In the past 12 months investors traded $18.2 trillion worth of ETF shares, according to data from the New York Stock Exchange and Bloomberg. That's a 17 percent increase from the 12 months prior and more than triple what it was 10 years ago. For perspective, that means the amount of dollars exchanging hands through ETFs is now more than the U.S. gross domestic product, which stands at $17.4 trillion. (Sadly, both those numbers are less than the U.S.'s $18.5 trillion in debt.)

Source: Bloomberg

But perhaps even more astonishing than the raw amount of trading is that U.S. ETFs only have $2.1 trillion in assets. In other words, the turnover in ETFs is about 870 percent a year. This is more than four times the turnover for U.S. stocks, which comes in at about 200 percent.

The increase in volume over the years can be attributed to both repeat customers as well as new participants who like anonymously darting in and out of everything from small-cap stocks to high-yield bonds to oil futures in an instrument that trades like a stock. Like a snowball rolling downhill, as an ETF sees volume increase it tends to attracts more, and bigger, investors, which in turn increase the volume.

All this manic trading is led by the insanely active SPDR S&P 500 ETF (SPY), which makes up a third of the total, or $6 trillion. That breaks down to about $24 billion a day, which is four times more than any other security on the planet and more than the next nine most traded equities combined. With $177 billion in assets, SPY's yearly turnover equates to a mind-boggling 3,400 percent.

Beyond SPY, ETFs account for three of the top four most active equities, with the iShares Russell 2000 ETF (IWM) and the Powershares QQQ Trust (QQQ) trading over $3 billion a day each. Beyond equities, another big-time contributor to the trading volume is the iShares 20+ Year Treasury Bond ETF (TLT), which trades $1.1 billion a day, or more than what Citigroup stock trades. TLT's massive volume shows just how thirsty investors are to trade bonds like stocks. (Individual bonds traditionally trade over the counter, and investors' use of ETFs to dip in and out of less liquid fixed-income assets has prompted quite a bit of controversy in recent years.)

But it isn't just the old-timer ETFs contributing to this trading as some of the newer, more complex ETFs are also throwing down some ridiculous numbers.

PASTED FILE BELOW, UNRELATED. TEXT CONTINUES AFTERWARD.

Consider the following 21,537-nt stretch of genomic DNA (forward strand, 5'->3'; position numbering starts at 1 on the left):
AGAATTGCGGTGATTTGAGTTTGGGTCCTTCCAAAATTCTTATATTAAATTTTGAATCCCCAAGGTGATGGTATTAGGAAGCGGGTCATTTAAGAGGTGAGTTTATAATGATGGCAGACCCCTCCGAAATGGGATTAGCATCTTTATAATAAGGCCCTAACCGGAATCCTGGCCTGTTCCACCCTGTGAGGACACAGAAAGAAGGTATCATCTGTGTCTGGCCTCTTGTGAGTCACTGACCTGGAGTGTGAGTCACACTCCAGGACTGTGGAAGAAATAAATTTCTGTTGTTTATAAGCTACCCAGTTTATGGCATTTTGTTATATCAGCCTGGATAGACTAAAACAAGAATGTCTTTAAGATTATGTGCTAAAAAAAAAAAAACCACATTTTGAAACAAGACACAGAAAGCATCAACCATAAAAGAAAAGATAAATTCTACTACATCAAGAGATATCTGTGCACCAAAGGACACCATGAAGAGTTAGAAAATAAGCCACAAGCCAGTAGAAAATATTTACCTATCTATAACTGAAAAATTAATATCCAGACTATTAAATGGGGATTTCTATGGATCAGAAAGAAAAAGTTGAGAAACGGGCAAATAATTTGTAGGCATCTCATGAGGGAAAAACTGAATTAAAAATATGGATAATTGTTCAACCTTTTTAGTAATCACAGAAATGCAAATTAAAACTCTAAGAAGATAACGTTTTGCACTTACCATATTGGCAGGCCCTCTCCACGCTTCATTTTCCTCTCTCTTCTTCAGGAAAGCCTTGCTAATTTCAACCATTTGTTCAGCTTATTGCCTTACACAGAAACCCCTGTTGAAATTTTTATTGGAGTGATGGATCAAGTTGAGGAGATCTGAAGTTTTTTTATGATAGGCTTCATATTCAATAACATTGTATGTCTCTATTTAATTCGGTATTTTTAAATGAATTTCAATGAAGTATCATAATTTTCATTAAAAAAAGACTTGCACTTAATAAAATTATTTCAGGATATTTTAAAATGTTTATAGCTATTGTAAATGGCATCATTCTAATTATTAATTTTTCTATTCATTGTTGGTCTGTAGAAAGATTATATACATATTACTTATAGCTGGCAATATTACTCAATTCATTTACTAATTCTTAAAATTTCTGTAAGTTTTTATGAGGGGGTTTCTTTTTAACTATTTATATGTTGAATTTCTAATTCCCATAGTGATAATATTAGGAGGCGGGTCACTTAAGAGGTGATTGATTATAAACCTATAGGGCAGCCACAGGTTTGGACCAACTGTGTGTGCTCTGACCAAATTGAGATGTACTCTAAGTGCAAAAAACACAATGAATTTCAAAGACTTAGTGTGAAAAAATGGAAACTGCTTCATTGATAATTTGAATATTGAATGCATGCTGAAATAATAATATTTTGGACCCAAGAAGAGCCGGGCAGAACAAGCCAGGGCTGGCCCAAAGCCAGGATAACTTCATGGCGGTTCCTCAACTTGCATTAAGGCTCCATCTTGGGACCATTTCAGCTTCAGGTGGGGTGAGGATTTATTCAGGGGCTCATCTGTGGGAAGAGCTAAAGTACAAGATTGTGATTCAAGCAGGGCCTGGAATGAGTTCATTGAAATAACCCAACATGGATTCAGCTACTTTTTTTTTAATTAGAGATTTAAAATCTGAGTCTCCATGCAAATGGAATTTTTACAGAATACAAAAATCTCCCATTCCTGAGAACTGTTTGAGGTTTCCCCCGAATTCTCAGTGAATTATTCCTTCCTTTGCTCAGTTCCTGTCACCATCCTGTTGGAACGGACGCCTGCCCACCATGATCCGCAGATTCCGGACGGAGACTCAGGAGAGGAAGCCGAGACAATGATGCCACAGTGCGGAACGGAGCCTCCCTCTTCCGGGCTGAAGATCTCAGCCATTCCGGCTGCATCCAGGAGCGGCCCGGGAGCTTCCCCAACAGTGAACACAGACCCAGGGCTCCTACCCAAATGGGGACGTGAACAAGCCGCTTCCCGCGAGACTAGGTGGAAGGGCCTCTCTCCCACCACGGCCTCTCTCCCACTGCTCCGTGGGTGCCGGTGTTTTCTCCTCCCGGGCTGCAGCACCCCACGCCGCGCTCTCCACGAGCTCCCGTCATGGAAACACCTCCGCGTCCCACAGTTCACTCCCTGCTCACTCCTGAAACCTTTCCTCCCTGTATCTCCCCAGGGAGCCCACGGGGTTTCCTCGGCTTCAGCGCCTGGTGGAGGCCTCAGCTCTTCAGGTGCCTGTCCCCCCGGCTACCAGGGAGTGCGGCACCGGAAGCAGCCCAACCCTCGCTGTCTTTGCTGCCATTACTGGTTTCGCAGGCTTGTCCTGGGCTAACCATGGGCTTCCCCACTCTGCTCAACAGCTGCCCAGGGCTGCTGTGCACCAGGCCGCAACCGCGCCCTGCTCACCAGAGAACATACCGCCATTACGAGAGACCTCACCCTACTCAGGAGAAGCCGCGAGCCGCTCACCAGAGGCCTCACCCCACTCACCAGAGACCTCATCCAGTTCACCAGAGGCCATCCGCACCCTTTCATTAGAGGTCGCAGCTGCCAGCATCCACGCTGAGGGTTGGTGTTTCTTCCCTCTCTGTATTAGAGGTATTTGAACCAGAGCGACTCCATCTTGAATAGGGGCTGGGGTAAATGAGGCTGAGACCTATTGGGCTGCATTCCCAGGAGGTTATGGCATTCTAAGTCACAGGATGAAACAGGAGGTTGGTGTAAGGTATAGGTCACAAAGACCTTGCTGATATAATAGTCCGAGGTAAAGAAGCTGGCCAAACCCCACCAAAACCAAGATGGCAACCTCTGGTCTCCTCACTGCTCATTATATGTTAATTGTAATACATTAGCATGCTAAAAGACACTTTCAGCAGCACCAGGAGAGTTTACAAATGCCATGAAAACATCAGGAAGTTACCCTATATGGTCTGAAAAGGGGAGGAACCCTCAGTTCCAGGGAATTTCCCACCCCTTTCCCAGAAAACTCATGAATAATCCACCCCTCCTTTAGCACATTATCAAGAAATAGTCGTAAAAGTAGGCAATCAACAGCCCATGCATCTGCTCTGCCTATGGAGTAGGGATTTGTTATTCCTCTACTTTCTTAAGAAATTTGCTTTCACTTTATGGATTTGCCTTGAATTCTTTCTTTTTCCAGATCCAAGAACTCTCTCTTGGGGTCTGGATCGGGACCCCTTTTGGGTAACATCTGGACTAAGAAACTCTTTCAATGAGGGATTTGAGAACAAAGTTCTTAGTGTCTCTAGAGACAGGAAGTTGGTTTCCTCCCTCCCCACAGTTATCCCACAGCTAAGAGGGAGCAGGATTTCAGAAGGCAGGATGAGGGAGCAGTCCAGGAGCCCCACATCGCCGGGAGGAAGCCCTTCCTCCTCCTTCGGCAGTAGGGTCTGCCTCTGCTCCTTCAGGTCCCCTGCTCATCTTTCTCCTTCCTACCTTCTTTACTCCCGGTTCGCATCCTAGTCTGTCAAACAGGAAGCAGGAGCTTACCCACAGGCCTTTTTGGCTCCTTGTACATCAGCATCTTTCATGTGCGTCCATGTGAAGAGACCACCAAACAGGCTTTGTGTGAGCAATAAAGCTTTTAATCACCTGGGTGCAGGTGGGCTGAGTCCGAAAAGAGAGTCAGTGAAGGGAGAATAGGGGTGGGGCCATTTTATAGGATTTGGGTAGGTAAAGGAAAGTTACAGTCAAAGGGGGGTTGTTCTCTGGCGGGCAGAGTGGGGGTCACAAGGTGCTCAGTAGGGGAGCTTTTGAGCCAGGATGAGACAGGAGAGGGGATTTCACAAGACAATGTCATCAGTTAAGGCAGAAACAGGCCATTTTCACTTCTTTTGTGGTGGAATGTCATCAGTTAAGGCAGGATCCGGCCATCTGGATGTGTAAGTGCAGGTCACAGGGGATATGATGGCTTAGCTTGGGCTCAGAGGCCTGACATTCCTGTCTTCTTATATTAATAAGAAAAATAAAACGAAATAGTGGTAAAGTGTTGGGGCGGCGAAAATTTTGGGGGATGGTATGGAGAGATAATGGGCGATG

Nothing exemplifies this more than the VelocityShares Daily Inverse VIX Short-Term ETN (XIV), which trades $830 million worth of shares a day. That's more than what blue chip stocks such as Johnson & Johnson and Wal-Mart trade. On top of that is the fact that XIV only has $675 million in assets, which means its turnover is 122 percent a day, or 31,000 percent a year. Try getting your head around that. And when you are done getting your head around that, try getting your head around the fact that XIV is up 325 percent in five years from shorting VIX futures.

Source: Bloomberg

So what is the consequence of all this trading?

Well, on one hand it is certainly good for Wall Street because it means about $9 billion in revenue from making markets based on the asset-weighted average bid/ask spread of 0.05 percent, which is the difference between what a market maker will buy and sell an ETF for. This is compared to the $6 billion in estimated annual revenue that ETF issuers make based on the asset-weighted expense ratio of 0.30 percent.

But is it good for Main Street? It depends. If retail investors can fend off the temptation to trade, then all that increased activity is — perhaps rather ironically — a good thing for them, because it brings down the round-trip cost by tightening up the bid/ask spread. This can be seen in the fact that there are now well over 200 ETFs with an average bid/ask spread of 0.03 percent or less. That, combined with a low fee for a product that kicks out virtually no capital-gains taxes, and you have a sweet deal.

But if individual investors can't resist the temptation to jump into the fray and trade themselves silly, then they will just be making Wall Street richer, as well as justifying John Bogle's famous claim that "an ETF is like handing an arsonist a match."

Eric Balchunas is an exchange-traded-fund analyst at Bloomberg. This piece was edited by Bloomberg News.

—With assistance from James Seyffart in the Princeton office